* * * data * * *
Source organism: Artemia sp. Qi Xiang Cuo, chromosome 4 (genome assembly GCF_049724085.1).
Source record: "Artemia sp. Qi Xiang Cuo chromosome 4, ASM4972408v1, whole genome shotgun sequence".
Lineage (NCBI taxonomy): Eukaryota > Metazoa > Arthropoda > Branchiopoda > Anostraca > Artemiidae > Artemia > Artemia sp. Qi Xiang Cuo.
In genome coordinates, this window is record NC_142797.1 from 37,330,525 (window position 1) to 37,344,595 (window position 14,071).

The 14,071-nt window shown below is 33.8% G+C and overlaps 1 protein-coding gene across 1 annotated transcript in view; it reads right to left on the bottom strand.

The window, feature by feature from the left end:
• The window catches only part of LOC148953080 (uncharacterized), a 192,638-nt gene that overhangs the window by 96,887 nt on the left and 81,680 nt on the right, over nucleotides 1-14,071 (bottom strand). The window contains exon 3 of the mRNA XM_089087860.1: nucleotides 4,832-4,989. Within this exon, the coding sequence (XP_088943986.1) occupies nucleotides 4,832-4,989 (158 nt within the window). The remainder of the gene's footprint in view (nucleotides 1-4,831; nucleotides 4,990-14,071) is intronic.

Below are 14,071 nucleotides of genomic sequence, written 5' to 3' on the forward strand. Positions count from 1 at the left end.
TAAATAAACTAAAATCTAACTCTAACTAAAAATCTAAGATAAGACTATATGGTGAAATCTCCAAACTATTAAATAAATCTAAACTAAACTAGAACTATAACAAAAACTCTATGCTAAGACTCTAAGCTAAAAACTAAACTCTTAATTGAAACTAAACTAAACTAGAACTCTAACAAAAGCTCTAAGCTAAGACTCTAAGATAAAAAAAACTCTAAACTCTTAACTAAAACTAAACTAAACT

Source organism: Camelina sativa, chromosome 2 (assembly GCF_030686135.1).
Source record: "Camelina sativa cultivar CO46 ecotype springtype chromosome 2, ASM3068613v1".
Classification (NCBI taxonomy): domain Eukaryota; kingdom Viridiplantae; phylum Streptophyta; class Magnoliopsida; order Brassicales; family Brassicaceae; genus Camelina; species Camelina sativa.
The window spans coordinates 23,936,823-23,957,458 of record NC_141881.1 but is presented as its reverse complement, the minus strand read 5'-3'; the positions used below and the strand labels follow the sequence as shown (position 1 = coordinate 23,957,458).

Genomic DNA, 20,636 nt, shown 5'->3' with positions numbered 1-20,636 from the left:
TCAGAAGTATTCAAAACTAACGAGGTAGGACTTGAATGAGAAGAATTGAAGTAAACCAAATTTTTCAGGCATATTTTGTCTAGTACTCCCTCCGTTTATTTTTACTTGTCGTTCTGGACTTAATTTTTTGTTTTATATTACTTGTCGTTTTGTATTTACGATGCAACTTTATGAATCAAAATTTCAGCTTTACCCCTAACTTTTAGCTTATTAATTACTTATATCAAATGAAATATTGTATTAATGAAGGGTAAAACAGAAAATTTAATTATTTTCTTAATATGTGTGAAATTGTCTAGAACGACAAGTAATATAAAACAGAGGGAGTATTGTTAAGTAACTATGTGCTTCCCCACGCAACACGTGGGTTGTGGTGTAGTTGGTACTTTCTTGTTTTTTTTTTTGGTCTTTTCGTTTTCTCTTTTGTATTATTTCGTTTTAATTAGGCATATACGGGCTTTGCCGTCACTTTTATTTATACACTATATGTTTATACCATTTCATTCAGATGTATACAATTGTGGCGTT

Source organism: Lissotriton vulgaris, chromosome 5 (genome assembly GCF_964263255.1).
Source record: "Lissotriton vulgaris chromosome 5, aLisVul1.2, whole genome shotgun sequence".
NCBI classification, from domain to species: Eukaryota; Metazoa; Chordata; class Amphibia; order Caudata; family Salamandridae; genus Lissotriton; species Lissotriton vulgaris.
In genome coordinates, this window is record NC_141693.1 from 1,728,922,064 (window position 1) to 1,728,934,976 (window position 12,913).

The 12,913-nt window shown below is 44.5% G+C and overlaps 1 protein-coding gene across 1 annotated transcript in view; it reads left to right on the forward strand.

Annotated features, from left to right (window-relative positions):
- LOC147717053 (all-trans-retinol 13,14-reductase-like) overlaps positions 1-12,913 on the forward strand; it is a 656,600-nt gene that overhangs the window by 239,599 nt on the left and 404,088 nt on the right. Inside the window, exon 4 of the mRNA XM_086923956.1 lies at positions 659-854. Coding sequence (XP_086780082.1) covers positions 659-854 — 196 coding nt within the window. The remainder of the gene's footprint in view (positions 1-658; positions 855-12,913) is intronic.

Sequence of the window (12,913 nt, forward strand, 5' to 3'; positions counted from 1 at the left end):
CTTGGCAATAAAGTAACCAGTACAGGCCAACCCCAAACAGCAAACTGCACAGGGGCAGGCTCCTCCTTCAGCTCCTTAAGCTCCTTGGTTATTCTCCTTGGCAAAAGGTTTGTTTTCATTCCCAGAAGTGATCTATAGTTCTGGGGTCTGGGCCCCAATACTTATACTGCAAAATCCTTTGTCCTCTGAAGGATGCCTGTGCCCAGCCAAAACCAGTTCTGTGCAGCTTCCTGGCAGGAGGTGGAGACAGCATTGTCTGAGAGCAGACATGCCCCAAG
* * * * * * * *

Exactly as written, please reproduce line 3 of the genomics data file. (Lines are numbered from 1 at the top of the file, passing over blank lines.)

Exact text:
Lineage (NCBI taxonomy): Eukaryota > Metazoa > Arthropoda > Branchiopoda > Anostraca > Artemiidae > Artemia > Artemia sp. Qi Xiang Cuo.